Eflu needs a counsellor

The English and Foreign Languages University, which has been in the news for all the wrong reasons, has plans to have counselling centre like the one at IIT Kanpur, to help students in distress.

Published: 09th March 2013 08:56 AM  |   Last Updated: 09th March 2013 08:56 AM   |  A+A-

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Why do students commit suicide? What does a distressed student need? One simple straight forward answer is counselling. Take the case of the recent suicide of a Kashmiri student at the English and Foreign Languages University (Eflu). Though the issue is mired in controversy, it’s apparent that he did not have a sympathetic shoulder to cry on — which begs the question as to why Eflu doesn’t have a counsellor.

Vice-Chancellor Prof Sunaina Singh’s spokesperson told City Express, “We are going to have a fully functional psychological counselling centre in the coming weeks. The health advisory committee is looking at developing a centre along the lines of IIT Kanpur with some clinical psychologists and professionals for full-time service.” Asked about the delay, he replied, “We had identified the need for a counselling centre a couple of years ago, but it could not take shape since there was no regular Vice-Chancellor then.”

The University of Hyderabad has a counsellor as does the Osmania University. Eflu students too want a counsellor.

“As students of this university, we face a lot of stress, depression and harassment. With congested and overcrowded hostels, there is no congenial atmosphere for studies. Uncertainties and indecisiveness of the administration is the cause of all problems,” said Tahir Jamal, an MA student. With about 60% foreign students on the campus, Seetaramulu, a PhD scholar, pointed out, Eflu is a cultural shock for many who come from villages. “Students here require a lot of support.” On the other hand, Mohammed Shareef, another PhD scholar, opines, “if the administration was concerned about students, many of the issues would not have happened. There is a huge gap between administration and students and they are not student-friendly.”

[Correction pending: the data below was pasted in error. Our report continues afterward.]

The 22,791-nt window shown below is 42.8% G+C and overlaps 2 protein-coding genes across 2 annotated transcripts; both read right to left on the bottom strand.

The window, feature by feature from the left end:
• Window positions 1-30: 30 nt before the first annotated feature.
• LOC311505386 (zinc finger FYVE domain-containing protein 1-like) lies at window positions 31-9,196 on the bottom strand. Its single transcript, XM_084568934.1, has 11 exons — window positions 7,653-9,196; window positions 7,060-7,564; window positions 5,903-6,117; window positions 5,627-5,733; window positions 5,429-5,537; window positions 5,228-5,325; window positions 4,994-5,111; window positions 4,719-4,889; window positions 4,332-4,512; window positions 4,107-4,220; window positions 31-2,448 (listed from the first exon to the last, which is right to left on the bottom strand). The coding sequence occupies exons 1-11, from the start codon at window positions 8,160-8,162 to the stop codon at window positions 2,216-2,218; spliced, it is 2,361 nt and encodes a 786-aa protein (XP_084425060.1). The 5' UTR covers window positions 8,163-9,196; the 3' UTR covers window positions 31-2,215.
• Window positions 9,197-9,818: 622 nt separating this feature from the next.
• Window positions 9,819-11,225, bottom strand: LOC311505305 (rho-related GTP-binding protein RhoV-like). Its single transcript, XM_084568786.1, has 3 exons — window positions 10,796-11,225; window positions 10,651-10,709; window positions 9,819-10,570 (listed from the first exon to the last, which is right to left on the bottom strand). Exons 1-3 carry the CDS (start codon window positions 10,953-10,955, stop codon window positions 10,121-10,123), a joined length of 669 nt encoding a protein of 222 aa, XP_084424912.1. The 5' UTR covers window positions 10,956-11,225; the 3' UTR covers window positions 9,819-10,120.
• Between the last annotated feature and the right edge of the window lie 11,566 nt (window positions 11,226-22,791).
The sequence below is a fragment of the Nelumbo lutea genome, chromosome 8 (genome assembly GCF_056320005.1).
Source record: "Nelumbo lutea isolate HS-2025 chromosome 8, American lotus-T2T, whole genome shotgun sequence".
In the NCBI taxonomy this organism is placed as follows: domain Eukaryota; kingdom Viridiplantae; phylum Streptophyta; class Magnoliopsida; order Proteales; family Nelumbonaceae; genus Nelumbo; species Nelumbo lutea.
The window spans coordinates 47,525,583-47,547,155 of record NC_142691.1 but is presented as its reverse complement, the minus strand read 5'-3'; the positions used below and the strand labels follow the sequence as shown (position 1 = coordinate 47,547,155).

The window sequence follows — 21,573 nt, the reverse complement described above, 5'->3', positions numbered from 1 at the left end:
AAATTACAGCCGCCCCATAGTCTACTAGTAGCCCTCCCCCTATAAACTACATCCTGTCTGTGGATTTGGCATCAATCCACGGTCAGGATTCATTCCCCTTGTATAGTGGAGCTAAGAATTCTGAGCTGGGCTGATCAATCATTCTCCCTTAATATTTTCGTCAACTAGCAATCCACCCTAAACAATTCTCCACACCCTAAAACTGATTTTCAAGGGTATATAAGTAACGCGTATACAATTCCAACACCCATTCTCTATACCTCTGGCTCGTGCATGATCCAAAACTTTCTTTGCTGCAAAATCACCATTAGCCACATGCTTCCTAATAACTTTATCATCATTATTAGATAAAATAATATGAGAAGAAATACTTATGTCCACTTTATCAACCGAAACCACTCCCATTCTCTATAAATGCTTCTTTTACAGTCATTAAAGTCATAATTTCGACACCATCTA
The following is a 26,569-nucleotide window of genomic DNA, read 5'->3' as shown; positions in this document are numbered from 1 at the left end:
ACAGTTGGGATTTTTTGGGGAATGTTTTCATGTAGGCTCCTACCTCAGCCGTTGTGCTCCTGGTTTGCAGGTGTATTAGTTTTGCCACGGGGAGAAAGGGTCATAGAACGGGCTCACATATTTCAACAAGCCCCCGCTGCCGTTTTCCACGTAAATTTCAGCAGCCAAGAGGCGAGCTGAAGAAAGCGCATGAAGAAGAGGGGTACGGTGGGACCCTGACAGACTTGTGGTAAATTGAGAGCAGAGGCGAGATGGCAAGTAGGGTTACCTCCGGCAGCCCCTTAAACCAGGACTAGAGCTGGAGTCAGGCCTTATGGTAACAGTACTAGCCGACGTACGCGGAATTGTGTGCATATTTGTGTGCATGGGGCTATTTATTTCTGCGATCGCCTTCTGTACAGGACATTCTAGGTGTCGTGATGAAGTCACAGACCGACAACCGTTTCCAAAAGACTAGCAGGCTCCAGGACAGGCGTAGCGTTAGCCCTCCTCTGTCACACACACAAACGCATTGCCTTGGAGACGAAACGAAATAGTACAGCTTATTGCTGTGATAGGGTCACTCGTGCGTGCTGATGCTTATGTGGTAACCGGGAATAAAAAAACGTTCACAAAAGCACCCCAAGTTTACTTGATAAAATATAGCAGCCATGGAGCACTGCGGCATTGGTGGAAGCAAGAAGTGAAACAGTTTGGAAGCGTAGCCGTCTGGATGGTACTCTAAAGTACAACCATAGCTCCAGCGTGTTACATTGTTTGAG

OU gives Eflu boys Sahayam

G Angela David, full-time counsellor, Sahayam Psychological Counselling Centre at the Osmania University, is well experienced in helping students. The centre was set up at the University College of Science in 2009 after several students resorted to suicide in the wake of the Telangana agitation. It works from Monday to Friday between 10 am and 4 pm and has had some success in preventing suicides on the campus in the last couple of years.

“A psychologically affected person is vulnerable at any given point of time. We should not take any such case casually. We have prevented about 2-3 suicides in last couple of years,” said Angela. According to her, many students from the nearby Eflu have also sought help from OU’s counseling centre! “We focus on general psychological issues of both students and staff. They come usually with issues like inability to concentrate and adjust to the new surroundings, relationship issues etc.,” she explained Angela. Most of the students, especially from rural areas, develop fear, restlessness and anxiety. “Anybody can have psychological issues and about 4-5 sittings of one-and-a half-hour each should help,” she believes.Sahayam gets about 5-6 cases a week and the service is free. According to her, teachers need to be sensitive enough to identify students with suicidal tendencies.

They just need someone to listen to them

“They just need somebody to listen to them without judging them. We assure trust and confidentiality. If the problem is beyond our control, we refer them to our psychiatrist, especially in the case of severe depression and obsessive compulsive disorder. We help them with some yoga, goal setting, nutrition, outdoor games and meditation to beat mental stress,” explained Angela.

Recalling an incident wherein a student was saved by his friend after he had climbed on a table to hang himself, she said, “his room-mate was already suspicious about him. The boy was a class topper and had isolated himself due to depression.” According to her, students with suicidal tendencies give behavioural, verbal and situational clues.

Referring to another incident, she said it was a classic case of apathy on the part of fellow students and teachers. “A girl committed suicide last year. Her body had many marks, but she used to give some excuses to friends. After she committed suicide, it was understood that she had suicidal tendencies and had many times cut herself.” Adding more, she said boys come forward for psychological help. “But girls usually hesitate to come out to us. In fact, girls can have worse and deeper psychological issues.”

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